Ukrainian Genealogy Hints on Tombstones

By Lisa A. Alzo Premium

Knowing your ancestor’s original name is essential in Ukrainian genealogy, and a good understanding of how names are translated or transliterated will make your research more effective. Take for example, these three tombstones in the Ukrainian section of Calvary Cemetery in Queens, NY.

1. The English part of Ivan Hynda’s cemetery stone (below) gives you only so much information, despite the name’s perfect transliteration from Ukrainian. But knowing even a little Ukrainian, you’ll get more information from the transcription:

“Here lies our beloved husband and father Ivan Hynda, born in Zherebky Shliakhetski in Skalat district, Western Ukraine, died 28 November 1936, 44 years old.” (Ivan’s daughter Elizabeth also is buried here.)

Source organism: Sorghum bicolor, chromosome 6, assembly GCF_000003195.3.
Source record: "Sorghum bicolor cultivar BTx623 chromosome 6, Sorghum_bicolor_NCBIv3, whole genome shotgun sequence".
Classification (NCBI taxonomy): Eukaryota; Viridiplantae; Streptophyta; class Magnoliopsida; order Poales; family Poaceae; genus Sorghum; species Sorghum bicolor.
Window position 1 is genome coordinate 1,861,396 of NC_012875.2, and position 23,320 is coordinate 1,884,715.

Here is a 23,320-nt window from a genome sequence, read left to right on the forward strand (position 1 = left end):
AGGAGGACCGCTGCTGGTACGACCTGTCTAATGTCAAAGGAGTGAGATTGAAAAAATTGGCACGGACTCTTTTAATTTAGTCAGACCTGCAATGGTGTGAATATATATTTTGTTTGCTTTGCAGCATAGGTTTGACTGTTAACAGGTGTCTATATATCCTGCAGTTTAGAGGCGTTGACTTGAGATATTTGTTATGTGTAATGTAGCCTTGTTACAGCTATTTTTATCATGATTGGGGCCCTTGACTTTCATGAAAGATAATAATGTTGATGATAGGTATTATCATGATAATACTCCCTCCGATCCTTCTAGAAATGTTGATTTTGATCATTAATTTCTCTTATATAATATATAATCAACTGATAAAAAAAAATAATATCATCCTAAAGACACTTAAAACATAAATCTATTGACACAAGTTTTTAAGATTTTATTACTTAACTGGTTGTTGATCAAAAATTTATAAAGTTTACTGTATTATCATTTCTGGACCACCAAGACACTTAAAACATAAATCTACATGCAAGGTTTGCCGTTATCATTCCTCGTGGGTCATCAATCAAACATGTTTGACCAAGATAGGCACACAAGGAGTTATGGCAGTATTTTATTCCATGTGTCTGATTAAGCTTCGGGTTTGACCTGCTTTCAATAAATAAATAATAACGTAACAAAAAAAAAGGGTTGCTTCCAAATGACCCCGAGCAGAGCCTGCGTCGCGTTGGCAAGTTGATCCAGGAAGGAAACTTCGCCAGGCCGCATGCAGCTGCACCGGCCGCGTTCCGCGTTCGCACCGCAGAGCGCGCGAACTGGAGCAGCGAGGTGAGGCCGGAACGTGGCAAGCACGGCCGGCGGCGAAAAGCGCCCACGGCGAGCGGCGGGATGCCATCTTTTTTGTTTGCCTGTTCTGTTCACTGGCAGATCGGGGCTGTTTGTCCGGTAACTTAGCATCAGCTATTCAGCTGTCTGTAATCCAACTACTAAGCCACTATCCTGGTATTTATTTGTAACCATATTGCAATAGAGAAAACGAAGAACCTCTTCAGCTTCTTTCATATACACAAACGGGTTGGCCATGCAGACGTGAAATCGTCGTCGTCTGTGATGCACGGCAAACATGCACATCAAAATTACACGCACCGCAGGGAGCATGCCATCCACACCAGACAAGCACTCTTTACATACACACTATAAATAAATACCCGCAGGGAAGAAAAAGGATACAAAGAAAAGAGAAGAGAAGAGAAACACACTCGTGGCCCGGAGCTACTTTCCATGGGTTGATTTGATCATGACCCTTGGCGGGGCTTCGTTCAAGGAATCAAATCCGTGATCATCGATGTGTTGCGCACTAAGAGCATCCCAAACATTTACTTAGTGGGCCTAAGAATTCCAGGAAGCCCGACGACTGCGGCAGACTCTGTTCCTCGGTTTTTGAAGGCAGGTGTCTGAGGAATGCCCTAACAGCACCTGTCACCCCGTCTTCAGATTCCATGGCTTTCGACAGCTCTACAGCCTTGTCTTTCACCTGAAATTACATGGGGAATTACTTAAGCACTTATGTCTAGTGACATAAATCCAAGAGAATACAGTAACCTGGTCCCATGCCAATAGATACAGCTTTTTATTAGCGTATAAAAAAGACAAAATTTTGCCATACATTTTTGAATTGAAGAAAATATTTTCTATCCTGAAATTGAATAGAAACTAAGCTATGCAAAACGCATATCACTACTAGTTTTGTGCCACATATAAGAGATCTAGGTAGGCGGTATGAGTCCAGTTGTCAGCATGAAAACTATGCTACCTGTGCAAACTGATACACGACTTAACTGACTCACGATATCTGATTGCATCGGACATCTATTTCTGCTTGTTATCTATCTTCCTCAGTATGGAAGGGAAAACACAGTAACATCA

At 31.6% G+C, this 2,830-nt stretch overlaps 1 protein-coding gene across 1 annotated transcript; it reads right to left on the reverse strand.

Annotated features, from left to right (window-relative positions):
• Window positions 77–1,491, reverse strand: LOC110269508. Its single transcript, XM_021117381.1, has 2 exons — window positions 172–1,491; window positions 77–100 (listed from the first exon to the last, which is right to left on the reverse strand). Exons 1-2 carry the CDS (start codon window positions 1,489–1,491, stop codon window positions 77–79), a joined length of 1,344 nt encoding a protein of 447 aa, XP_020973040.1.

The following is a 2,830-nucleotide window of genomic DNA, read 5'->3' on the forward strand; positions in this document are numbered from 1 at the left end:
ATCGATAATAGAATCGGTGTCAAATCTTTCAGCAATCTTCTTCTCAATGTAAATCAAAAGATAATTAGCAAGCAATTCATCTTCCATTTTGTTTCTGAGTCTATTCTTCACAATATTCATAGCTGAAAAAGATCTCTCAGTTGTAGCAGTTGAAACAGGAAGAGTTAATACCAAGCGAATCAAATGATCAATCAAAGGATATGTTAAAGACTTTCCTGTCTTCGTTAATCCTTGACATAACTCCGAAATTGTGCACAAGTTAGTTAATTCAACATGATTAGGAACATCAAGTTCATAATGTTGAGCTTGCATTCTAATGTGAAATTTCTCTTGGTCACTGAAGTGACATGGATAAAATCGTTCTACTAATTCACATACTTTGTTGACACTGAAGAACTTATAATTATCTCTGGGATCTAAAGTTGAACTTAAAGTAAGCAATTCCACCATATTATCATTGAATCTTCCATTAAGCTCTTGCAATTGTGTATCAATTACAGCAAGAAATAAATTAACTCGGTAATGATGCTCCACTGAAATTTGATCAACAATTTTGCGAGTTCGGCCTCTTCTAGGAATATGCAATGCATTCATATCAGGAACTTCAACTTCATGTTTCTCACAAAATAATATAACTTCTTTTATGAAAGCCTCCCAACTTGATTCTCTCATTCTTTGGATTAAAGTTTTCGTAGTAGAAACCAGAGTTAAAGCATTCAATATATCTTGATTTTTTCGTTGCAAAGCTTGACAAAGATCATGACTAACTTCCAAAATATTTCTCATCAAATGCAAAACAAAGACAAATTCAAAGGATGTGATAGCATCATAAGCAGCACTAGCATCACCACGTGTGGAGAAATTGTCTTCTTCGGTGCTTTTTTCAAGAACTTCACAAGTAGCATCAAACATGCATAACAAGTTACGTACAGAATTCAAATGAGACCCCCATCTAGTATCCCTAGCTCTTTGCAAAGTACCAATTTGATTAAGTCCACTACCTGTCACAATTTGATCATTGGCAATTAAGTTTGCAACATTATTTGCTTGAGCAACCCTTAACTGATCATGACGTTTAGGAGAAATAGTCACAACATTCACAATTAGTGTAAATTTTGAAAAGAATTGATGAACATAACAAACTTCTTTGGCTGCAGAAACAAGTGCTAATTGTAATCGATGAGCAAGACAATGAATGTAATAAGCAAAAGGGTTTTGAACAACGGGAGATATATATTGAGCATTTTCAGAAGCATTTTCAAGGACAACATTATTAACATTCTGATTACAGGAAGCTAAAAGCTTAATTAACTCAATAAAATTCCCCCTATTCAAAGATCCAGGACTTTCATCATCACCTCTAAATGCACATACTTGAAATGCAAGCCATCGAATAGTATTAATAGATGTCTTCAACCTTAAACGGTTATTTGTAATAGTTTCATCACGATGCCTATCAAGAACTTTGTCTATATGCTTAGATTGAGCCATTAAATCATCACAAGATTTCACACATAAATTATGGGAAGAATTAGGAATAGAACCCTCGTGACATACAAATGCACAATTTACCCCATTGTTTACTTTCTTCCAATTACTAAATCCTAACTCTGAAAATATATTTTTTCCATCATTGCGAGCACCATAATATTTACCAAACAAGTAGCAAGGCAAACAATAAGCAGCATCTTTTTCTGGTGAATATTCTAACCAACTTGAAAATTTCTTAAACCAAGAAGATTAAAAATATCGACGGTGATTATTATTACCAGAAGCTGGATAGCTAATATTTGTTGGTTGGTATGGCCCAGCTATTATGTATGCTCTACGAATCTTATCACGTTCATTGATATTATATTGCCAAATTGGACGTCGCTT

Ukrainian Genealogy

2. Ahafia Ivanyshchyn was born March 29, 1875, in the village Hryniv, Bibrka district. Her tombstone (below) shows how the surname was shortened and Americanized to Evans. If you knew this woman as Grandma Evans, you probably wouldn’t think to look for the surname Ivanyshchyn on a passenger list.

Ukrainian Genealogy
Ukrainian Genealogy

3. Understanding feminine name suffixes also is important: “Here lies the servant of God Anastasia Podluska, wife of Konstantyn, died in 40th year of her life on 23 June 1917. Eternal Memory” (below). What’s interesting is her picture. The name in English is Podluski—the female version of this patronymic ends in –ska; the male version, in -sky (or -ski using Polish spelling).

From the July/August 2012 Family Tree Magazine

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